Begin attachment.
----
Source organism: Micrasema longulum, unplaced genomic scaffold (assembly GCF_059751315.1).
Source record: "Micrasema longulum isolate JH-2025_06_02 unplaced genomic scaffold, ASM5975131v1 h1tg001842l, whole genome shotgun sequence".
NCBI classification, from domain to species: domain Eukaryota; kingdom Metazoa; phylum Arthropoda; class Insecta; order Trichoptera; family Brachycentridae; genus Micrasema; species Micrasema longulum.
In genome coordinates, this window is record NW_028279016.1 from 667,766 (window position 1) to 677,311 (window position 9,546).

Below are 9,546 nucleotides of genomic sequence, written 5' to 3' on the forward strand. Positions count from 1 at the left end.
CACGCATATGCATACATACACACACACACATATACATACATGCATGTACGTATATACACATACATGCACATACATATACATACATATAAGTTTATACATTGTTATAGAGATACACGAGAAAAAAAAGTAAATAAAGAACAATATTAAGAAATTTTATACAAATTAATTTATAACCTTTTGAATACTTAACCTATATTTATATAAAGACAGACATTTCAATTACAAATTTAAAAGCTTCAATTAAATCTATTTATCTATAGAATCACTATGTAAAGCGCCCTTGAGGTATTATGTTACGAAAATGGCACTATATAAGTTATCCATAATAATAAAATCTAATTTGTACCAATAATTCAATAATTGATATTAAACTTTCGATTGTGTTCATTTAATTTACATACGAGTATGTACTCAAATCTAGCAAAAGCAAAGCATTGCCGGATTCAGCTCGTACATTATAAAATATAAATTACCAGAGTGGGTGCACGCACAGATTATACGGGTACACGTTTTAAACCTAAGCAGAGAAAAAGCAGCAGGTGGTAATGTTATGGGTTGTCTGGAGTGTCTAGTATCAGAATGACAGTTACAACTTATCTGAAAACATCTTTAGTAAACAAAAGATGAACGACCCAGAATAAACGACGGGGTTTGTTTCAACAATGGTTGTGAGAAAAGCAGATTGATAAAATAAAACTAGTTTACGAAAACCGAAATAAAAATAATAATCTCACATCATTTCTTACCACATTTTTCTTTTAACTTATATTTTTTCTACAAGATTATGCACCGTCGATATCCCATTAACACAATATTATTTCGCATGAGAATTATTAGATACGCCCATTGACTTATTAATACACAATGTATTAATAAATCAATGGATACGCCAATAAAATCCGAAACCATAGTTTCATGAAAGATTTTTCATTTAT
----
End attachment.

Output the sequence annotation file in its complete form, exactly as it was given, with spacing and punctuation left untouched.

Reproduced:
Source organism: Micrasema longulum, unplaced genomic scaffold (assembly GCF_059751315.1).
Source record: "Micrasema longulum isolate JH-2025_06_02 unplaced genomic scaffold, ASM5975131v1 h1tg001842l, whole genome shotgun sequence".
NCBI classification, from domain to species: domain Eukaryota; kingdom Metazoa; phylum Arthropoda; class Insecta; order Trichoptera; family Brachycentridae; genus Micrasema; species Micrasema longulum.
In genome coordinates, this window is record NW_028279016.1 from 667,766 (window position 1) to 677,311 (window position 9,546).

Below are 9,546 nucleotides of genomic sequence, written 5' to 3' on the forward strand. Positions count from 1 at the left end.
CACGCATATGCATACATACACACACACACATATACATACATGCATGTACGTATATACACATACATGCACATACATATACATACATATAAGTTTATACATTGTTATAGAGATACACGAGAAAAAAAAGTAAATAAAGAACAATATTAAGAAATTTTATACAAATTAATTTATAACCTTTTGAATACTTAACCTATATTTATATAAAGACAGACATTTCAATTACAAATTTAAAAGCTTCAATTAAATCTATTTATCTATAGAATCACTATGTAAAGCGCCCTTGAGGTATTATGTTACGAAAATGGCACTATATAAGTTATCCATAATAATAAAATCTAATTTGTACCAATAATTCAATAATTGATATTAAACTTTCGATTGTGTTCATTTAATTTACATACGAGTATGTACTCAAATCTAGCAAAAGCAAAGCATTGCCGGATTCAGCTCGTACATTATAAAATATAAATTACCAGAGTGGGTGCACGCACAGATTATACGGGTACACGTTTTAAACCTAAGCAGAGAAAAAGCAGCAGGTGGTAATGTTATGGGTTGTCTGGAGTGTCTAGTATCAGAATGACAGTTACAACTTATCTGAAAACATCTTTAGTAAACAAAAGATGAACGACCCAGAATAAACGACGGGGTTTGTTTCAACAATGGTTGTGAGAAAAGCAGATTGATAAAATAAAACTAGTTTACGAAAACCGAAATAAAAATAATAATCTCACATCATTTCTTACCACATTTTTCTTTTAACTTATATTTTTTCTACAAGATTATGCACCGTCGATATCCCATTAACACAATATTATTTCGCATGAGAATTATTAGATACGCCCATTGACTTATTAATACACAATGTATTAATAAATCAATGGATACGCCAATAAAATCCGAAACCATAGTTTCATGAAAGATTTTTCATTTAT